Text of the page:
Britain’s Legendary Runner, Mo Farah, Stormed by Oromian, Ibrahim Jeilan
Ibrahim Jeilan was born June 12, 1989 (age 28), Bale, Oromia
Here’s a sight you haven’t seen for six years – Mo Farah storming into the lead in the 2011 10k final, and being swallowed up by Ethiopia’s Ibrahim Jeilan. Some last 200m from Jeilan to be fair…
Finland (Iltalehti) –How long can you keep up the pace? The hurl table shows Mo Farah’s capability in a completely new light
Mo Farah, the legend of the endurance race of his position, decides his career at today’s 5000 meters World Cup finals.
Farah’s incredible gold tube began on September 4, 2011, when a man in the Daegu World Cup races on the same route. A week earlier, Farah was already climbing 10,000 meters in the World Championship, but Ethiopia’s Ibrahim Jeila was tens of thousands of meters away. The difference between the two was only 26 hundredths.
After Farewell to Daegu, Farah has been unstoppable on high-end durability missions. The prize pool has accumulated a total of six World Cup and four Olympic gold medals.
Others have tried to beat Somalia in Mogadishu in 1983 with all possible tactics but the result has been the same every time. Last Farah’s chariot was admired a week ago in London’s top ten exciting ten.
Farah’s 34-year-old Farah, who moved to Great Britain in 1993, feels almost unimaginable to the eye of an ordinary fitness athlete. Especially when the line is one of the world’s toughest runners-ups since the year, and especially when the runner-up has ridden the runners with miles a mile.
With ten of London, Farah stuck the last one almost unimaginably for 13.5 seconds.
And it did not have any kind of voyage on Sunday’s jumping: every 100 meters ran in that race for an average of 16.10 seconds.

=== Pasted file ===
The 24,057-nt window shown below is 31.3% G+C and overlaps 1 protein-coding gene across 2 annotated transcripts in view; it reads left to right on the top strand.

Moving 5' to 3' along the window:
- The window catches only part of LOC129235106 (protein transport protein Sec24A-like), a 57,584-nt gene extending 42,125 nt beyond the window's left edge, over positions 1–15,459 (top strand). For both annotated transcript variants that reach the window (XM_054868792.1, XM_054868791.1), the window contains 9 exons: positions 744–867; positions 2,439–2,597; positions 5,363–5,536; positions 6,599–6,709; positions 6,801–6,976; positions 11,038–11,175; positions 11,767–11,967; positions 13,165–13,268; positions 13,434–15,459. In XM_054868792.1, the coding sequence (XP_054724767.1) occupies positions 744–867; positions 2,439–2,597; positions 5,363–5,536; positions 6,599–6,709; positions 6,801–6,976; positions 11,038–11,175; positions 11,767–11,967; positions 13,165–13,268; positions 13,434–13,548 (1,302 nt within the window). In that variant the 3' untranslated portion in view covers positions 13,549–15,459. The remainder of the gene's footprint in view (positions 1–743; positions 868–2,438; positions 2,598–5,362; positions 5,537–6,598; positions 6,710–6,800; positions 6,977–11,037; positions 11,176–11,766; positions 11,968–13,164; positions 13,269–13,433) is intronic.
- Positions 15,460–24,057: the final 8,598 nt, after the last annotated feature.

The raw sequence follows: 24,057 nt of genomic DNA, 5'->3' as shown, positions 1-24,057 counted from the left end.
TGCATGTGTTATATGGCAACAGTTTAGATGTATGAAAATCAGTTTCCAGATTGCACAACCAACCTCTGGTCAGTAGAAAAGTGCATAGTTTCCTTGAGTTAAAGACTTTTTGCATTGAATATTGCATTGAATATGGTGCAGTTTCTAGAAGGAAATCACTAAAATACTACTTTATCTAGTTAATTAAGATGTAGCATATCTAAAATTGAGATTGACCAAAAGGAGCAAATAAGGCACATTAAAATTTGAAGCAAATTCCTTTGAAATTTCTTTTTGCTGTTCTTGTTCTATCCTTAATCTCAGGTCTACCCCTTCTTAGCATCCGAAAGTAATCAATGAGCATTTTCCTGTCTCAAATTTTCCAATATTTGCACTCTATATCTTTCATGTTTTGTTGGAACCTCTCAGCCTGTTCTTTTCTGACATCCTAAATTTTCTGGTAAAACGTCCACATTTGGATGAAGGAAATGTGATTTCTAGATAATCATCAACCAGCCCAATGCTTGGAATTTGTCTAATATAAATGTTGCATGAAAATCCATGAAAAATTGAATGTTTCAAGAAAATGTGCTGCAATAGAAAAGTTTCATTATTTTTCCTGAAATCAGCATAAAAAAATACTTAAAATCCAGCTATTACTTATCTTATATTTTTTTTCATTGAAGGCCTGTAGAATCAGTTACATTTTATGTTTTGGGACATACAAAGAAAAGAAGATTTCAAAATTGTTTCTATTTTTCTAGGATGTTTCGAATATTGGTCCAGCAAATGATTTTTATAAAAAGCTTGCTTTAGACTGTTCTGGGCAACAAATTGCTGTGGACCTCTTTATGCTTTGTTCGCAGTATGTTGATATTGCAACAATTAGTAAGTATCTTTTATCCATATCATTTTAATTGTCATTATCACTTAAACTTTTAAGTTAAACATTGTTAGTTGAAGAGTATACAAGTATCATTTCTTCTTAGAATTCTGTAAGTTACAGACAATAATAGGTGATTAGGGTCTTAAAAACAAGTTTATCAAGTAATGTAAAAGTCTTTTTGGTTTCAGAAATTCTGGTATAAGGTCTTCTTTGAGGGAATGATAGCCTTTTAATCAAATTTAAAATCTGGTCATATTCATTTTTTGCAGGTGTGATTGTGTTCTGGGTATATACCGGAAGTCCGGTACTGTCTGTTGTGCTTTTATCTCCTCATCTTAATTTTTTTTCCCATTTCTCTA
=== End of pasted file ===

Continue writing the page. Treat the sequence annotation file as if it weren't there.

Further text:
Below you can see what kind of arousal ME athletes are at.
How long would you have stayed for example Kenenisa Bekele on 10,000 meters ME in 2005?
Mo Farah lost 10km at London World Championships to an Oromo young runner, Ibrahim Jeilan and 5km to Muktar Edris, a Silte-Ethiopian.
Farah was born on 23 March 1983 in Mogadishu, Somalia into a Habr Awal Isaaq family. His full name is Mohamed Muktar Jama Farah. He spent the early years of his childhood in Djibouti with his twin brother. He moved to Britain at the age of eight to join his father, speaking barely a word of English. His grandfather, Jama, was born in the British protectorate of Somaliland. His father, Mukhtar Farah, is an IT consultant and a British citizen, who was born in London, England and grew up in Hounslow. Mohamed’s parents had met during a holiday.
Farah attended Isleworth and Syon School, and Feltham Community College. His athletic talent was first identified by physical education teacher Alan Watkinson. Farah’s ambition was to become a car mechanic or play as a right winger for Arsenal football club. He later joined the Borough of Hounslow Athletics Club in west London.
Born in Silte, on 14 January 1994